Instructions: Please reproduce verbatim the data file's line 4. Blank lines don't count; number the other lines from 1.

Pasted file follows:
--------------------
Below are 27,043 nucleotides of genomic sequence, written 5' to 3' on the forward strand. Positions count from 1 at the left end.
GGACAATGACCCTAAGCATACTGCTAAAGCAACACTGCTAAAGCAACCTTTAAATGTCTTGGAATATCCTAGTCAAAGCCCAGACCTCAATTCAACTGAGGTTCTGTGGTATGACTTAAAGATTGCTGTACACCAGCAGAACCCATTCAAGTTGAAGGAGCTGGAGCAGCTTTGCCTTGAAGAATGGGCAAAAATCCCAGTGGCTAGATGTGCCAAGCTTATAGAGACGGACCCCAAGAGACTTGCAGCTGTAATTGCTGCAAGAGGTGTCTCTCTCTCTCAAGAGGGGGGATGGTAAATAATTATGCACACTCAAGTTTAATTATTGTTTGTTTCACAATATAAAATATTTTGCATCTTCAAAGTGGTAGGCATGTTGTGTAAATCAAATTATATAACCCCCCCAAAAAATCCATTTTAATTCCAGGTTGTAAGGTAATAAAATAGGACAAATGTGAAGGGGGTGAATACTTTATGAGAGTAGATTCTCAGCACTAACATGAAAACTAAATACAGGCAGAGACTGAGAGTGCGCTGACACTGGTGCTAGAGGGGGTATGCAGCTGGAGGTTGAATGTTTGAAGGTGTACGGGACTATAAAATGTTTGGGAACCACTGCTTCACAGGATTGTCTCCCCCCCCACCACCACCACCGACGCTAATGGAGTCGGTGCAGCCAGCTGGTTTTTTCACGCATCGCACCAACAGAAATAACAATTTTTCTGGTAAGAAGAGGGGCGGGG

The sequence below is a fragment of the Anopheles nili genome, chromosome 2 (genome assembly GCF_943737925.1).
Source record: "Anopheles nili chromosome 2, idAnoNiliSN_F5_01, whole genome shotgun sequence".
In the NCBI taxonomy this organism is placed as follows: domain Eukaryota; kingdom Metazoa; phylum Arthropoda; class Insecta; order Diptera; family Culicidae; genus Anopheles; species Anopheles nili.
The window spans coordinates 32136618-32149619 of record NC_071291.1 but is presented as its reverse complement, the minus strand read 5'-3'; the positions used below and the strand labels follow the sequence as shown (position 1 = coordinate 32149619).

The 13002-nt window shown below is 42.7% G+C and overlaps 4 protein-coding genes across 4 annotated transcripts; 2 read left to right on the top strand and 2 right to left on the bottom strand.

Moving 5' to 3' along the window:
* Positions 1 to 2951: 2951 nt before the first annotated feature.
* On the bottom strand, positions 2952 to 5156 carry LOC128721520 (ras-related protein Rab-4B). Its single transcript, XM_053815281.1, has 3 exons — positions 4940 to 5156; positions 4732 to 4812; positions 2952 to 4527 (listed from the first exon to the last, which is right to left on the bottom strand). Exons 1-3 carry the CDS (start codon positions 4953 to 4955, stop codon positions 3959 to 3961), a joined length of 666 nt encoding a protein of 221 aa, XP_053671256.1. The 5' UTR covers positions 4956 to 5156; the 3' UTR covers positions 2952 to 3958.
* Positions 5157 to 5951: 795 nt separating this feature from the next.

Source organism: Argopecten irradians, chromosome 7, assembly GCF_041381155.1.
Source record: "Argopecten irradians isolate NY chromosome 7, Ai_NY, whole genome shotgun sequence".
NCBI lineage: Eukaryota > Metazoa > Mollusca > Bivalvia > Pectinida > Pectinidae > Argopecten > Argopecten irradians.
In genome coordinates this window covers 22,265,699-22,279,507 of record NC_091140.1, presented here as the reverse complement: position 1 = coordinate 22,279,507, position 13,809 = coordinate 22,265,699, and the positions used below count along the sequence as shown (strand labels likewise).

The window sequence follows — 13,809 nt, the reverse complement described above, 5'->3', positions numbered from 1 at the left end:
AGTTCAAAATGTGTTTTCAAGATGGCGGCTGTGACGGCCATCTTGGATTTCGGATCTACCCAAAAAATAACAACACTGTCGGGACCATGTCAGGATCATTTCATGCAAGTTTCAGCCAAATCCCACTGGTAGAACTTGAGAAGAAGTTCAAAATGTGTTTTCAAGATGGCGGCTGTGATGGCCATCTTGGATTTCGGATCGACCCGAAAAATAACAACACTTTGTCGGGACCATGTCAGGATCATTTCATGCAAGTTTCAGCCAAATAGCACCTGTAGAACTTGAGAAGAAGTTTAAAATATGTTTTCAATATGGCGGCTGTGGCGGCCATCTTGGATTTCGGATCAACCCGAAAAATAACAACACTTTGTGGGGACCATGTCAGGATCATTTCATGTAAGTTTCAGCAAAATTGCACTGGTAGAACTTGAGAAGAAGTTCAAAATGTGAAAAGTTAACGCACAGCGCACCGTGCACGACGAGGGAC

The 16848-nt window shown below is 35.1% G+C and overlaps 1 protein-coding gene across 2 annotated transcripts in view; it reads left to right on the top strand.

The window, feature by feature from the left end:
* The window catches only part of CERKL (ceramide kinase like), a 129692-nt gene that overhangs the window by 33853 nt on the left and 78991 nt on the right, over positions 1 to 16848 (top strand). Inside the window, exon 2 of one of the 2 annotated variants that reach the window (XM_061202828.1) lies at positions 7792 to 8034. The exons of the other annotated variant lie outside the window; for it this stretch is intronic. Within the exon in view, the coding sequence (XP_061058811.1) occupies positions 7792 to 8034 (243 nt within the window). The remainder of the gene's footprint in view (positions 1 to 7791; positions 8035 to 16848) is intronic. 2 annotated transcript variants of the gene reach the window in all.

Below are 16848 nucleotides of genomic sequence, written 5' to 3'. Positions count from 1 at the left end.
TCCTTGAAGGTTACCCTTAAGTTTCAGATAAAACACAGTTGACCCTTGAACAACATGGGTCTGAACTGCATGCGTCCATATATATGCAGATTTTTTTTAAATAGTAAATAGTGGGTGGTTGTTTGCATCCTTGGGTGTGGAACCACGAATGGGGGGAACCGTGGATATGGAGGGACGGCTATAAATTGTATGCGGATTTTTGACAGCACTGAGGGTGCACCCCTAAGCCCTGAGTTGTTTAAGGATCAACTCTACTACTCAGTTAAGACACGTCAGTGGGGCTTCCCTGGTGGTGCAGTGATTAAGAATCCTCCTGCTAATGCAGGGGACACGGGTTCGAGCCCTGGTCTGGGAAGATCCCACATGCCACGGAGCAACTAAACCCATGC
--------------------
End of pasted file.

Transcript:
Source record: "Anopheles nili chromosome 2, idAnoNiliSN_F5_01, whole genome shotgun sequence".